There’s good news and bad news. The bad news is that inflation has spiked. The good news is that the spike won’t be bad news for everyone, and for some older people, it may be very good news.
The news – good and bad – revolves around the recent increases to pension and Jobseeker payments. As both are linked to the inflation rate, and the inflation rate has spiked, the increases were significantly bigger than in recent years.
Single age pensioners, disability support pensioners and carer payments received a $20.10 rise, taking the fortnightly amount to $987.60. For couples, fortnightly Age Pension payments increased by $30.20 to $1488.80. The full suite of rises came into effect on 20 March.
In announcing the rise, federal minister for families and social services Senator Anne Ruston said the 2.1 per cent increase to pension payments was the largest since 2013. “This is putting money in the pockets of all Australians who rely on our social security system and, in particular, older Australians.”
Not everyone, though, was impressed by Senator Ruston’s positive spin. Opposition Leader Anthony Albanese criticised her claims, saying: “This government is so out of touch that they’re prepared to spin out there saying how well off pensioners are going to be.”
Mr Albanese added: “When they [pensioners] get to the supermarket to buy products, they find that everything’s gone up.” The Opposition Leader was also quick to point out that the 2013 increase Senator Ruston mentioned came under a Labor government.
In addition to the pension rise, other CPI-linked increases included:
- JobSeeker payment for a singles rose by $13.20 to $629.50 fortnightly
- Parenting Payment Single recipients went to $874.10, an increase of $18.20
- Rent Assistance fortnightly payments increased to $145.80 for singles and $193.62 for families.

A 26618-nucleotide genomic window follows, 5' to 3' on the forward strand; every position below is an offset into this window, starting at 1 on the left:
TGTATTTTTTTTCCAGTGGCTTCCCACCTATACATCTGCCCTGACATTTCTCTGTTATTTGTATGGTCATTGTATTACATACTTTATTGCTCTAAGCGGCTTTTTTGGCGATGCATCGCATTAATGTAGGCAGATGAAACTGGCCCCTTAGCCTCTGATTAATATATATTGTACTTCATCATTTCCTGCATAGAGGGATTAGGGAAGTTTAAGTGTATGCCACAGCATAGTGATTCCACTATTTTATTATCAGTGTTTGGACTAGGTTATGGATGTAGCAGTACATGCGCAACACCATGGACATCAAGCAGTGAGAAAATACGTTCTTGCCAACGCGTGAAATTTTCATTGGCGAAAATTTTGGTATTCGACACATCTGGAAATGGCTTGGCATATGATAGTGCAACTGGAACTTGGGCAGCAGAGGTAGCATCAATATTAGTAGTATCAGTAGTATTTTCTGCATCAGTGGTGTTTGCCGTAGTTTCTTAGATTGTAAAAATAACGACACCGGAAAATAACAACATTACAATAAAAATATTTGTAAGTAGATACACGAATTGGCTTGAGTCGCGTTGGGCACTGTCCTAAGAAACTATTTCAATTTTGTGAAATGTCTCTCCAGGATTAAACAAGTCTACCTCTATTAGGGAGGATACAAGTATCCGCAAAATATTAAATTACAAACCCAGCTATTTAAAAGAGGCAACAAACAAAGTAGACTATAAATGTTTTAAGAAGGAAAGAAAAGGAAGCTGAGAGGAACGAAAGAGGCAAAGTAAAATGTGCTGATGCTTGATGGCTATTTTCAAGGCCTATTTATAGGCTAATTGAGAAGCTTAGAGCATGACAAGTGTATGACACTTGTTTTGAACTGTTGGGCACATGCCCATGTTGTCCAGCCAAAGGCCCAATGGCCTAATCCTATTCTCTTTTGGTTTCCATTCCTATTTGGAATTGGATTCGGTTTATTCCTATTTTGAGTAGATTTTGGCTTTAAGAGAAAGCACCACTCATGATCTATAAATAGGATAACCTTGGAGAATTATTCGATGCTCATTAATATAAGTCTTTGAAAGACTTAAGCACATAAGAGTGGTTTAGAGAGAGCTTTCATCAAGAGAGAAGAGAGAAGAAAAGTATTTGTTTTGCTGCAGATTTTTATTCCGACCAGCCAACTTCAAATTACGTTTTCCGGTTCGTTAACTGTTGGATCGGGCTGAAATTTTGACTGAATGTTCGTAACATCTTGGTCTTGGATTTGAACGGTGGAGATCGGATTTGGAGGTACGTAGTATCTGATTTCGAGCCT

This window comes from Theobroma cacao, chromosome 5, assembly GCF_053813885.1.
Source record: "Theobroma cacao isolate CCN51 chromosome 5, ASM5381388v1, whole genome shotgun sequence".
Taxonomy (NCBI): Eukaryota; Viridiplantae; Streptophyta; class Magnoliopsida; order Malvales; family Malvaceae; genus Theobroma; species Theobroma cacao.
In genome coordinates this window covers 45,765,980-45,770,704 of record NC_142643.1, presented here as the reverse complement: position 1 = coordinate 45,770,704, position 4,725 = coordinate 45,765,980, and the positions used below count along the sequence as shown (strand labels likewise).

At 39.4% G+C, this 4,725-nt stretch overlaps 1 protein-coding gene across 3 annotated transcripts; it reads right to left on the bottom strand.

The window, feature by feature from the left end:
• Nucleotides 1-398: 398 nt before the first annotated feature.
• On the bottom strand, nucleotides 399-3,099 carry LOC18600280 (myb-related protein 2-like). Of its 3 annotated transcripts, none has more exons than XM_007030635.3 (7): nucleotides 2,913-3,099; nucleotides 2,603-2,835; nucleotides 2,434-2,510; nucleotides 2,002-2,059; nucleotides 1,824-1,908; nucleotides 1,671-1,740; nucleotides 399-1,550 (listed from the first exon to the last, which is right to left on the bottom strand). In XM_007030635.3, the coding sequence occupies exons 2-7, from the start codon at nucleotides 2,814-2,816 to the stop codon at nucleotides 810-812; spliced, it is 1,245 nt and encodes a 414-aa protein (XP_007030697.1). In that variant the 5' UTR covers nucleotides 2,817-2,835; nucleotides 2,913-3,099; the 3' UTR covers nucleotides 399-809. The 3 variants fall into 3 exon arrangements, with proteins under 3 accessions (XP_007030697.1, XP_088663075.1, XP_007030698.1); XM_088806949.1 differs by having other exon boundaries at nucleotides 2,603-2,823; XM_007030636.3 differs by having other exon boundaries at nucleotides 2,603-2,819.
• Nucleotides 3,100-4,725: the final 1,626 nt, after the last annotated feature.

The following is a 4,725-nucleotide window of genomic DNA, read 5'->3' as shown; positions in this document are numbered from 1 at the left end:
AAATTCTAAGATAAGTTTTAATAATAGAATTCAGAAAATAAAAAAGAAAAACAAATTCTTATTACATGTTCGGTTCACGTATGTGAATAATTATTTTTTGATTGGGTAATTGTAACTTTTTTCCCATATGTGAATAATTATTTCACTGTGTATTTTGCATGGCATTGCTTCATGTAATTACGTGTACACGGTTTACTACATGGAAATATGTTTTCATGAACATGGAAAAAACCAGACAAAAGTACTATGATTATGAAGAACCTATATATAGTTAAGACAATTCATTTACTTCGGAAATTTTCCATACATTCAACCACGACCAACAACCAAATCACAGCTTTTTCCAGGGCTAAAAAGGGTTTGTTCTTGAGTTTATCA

These payments are all indexed to inflation and updated twice a year on 20 March and 20 September.
How much good news those increases deliver to those who receive the payments is debatable. For those who drive more than a few kilometres per week, the extra dollars are likely to go straight into the petrol tank – even with the six-month 20 cent per litre cut to the fuel excise.
The price of petrol in Australia had hit $2.20 per litre until the Federal Budget excise cut, but prices are still high. On average, to fill a 60-litre tank now costs $32 more than it did in December.
Some wealthy pensioners may also have received good news as a result of the March increases. The qualification thresholds for a part pension also increased. For a single homeowner, the asset threshold increased from $593,000 to $599,750.
Given that the asset threshold incorporates super funds and share portfolios, and that many of these have fallen by more than 5 per cent since alteration to payment rates and thresholds in September last year, there may be some who might now qualify for the part pension.
If you happen to fall into that camp, the news is good for you.
The 2.1 per cent indexation applied to the Age Pension, however, still lags behind the December 2.6 per cent mean annual Consumer Price Index (CPI) and last year, inflation was officially 3.5 per cent while wages increased only 2.1 per cent.
Economists expect the Reserve Bank to announce its first lift in official interest rates in more than 11 years by June at the latest, and financial markets are betting the cash rate will reach 2.5 per cent. That may be good news for retirees with money in the bank earning next to nothing.
Economist Angela Jackson told the ABC we should brace ourselves for inflation of about 5 per cent and probably edging up to 6.
“Will it go as high as we expect to see, for example, in the US, where now they’re forecasting over 10 per cent?” she asked. “Probably not.”
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